Open Pages


Oh, the array of documents that sit with open doors across the top of my laptop screen! It’s like a messy kitchen waiting to be organized so the main meal’s cooking can take place.

These tabs have piled up over the past few weeks, and I long to address them all to the point that I can willingly close a bunch of them.

Here are the members of the queue before me:

1. The Wix home page of a friend’s website for his editing business.

2. My own Wix attempt in draft mode, inspired by my friend’s site.

3. An article on how to name one’s editing and proofreading business.

4. An article on how to start an editing and proofreading business.

5. A video on how to do alternating cast-on for double rib (knitting). Because I have a knitting pattern for making a winter headband, but I’m daunted by a cast-on process I’ve never tried.

6. An article on how to write a great memoir. Its first point is on how to write a premise in one sentence.

7. An article on how to structure a premise for stronger stories.

8. An article on how to build a compelling narrative arc for your memoir.

9. An article on vignettes, scenes, and dialogues.

10. An article on what everyone ought to do to create vivid characters.

11. “Alaska Book”. This is one of dozens of Google Docs I have that are part of the memoir on which I am working. I hope Google Docs never crashes.

12. “Excavator in the Pond”, a Google Doc. This is one of the stories in my memoir.

13. “Boots in the Mudroom”, another Google Doc, and another story in the memoir.

14. “Milk in the Snow”, still another Google Doc for the memoir. I name them simply. This is for my own quick reference. They might end up with new titles, they might be amalgamated into other chapters, and they might even be axed in the end.

There. That helped me purge a bit from my mind, just seeing it all written out.

I’d like to read all the articles and close their windows so I can feel like the groceries and the dishes are put away and I can start cooking up a new mess in my actual writing.

Can anyone relate to having multiple documents open on their computer, and the relief that comes from closing several of them?

Reading and Writing

A “Taste of Home”. The man in the mural is Danny Lytton. He once came to my old farm to help round up a couple Belgian horses I was boarding for horse loggers. The Belgians didn’t want to leave. Danny was so good with horses, he managed to coax them to the trailer.

I’m sitting in my fave little local cafe (there are only two – one we call “The Dry Place” because the food is too dry for our liking and the coffee always tastes burnt, and this one my family and I call “Taste”, short for “Taste Of Home”, because we kept forgetting its real name years ago, which first was “One Another, A Coffee House”; then it was “Bicycle Tree”; and now it’s “Rise & Grind Coffee Shop”, but one of my sons calls it “the kaif”, phonetically pronouncing cafe that way because he plays with words like his mom does).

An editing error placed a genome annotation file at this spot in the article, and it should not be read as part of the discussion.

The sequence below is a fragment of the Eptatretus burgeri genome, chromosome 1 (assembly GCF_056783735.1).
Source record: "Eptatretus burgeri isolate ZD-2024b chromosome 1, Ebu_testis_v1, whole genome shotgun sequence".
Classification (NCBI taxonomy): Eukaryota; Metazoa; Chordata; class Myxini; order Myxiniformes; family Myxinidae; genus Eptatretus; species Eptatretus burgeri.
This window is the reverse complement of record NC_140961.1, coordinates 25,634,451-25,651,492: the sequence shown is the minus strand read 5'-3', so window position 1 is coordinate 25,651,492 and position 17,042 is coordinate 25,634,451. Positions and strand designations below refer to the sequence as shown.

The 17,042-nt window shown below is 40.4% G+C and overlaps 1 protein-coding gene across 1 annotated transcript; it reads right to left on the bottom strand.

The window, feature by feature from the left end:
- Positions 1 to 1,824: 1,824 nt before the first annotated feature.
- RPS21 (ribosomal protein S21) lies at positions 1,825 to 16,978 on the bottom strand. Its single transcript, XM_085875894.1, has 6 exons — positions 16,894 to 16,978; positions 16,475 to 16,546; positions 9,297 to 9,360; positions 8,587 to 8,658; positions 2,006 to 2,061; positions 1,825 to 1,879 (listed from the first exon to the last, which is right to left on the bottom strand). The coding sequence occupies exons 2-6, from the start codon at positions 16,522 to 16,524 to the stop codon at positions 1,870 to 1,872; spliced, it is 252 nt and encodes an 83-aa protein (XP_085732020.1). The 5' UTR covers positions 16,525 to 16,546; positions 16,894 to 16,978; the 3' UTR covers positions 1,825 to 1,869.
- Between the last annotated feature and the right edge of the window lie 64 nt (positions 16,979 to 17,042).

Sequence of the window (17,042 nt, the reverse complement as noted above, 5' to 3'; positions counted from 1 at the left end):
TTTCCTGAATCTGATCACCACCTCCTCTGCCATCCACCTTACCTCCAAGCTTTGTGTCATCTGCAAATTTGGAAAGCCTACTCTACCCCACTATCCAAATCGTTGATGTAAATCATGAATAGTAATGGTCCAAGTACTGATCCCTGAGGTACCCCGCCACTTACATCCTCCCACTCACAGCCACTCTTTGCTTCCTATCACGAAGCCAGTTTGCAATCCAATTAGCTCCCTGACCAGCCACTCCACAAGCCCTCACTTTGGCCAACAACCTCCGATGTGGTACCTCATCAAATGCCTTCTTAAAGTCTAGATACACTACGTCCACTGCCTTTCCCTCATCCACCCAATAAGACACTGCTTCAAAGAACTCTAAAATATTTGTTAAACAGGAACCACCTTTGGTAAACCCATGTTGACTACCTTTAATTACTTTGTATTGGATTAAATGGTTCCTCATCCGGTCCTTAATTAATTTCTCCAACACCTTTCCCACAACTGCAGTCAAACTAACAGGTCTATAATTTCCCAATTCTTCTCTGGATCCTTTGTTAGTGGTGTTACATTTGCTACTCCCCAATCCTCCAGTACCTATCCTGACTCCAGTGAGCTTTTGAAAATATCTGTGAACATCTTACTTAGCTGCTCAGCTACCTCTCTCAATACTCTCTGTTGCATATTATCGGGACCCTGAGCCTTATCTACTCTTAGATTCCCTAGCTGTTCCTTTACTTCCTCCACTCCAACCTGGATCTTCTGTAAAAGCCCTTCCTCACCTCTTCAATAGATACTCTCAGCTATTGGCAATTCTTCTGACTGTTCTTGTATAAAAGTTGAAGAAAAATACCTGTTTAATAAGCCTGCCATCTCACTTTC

Ah, it sounds like Jim Croce (whom my son might call Jim Croas phonetically) singing over the speakers right now, something about a Georgia girl he hopes will take him back. Now Gordon Lightfoot is singing about how it would be if his love could read his mind.

While I sip a soy cafe au lait, I have been reading a book, the latest one I’ve bought. It’s a slow process because so many things I read in it remind me of points from my own Alaskan past, so I go make notes in my manuscript documents. That, and I make penciled notes in the book itself.

Here is a page from the abovementioned book, which is called “Alaska in the Wake of the North Star”. Having looked at the publisher’s website (Hancock House), I feel I should contact them about my book, as it seems to fit with a lot of what they have published.

I would love to know if anyone reading this also makes notes in the books they read. 🙂

Memoir Writing Tip

The following is an excerpt from a brief article I found on memoir writing:

“To get started, write anything. Absolutely anything that gets even a little close to something you want in your memoir. Tell one story or describe one emotional reaction that you know very, very well. If there will be a hard part of your memoir, this is not it. This is not the chapter that makes you cry or wince or feel terrible all over again as you did when you actually lived the words. This first stab at your first draft is just one piece of your life that you know you can explain.

And that’s it for today. Tomorrow you’ll read it, and you’ll see that you kind of like it; you’ll add to it or write a new story. Or you’ll read it and hate it, so you’ll fix it or delete it altogether and start over.”

From here:

Write Like No One’s Reading

Initialisms and Acronyms

Unrelated photo: tonight’s sunset in the area behind my home

One thing I learned early in life was that when writing an initialism, you should first write out the fully expanded form of it, for the benefit of those who don’t know what the initials stand for, and then abbreviate it by the appropriate initials in parentheses (also known as “brackets”).

The same goes for the use of acronyms.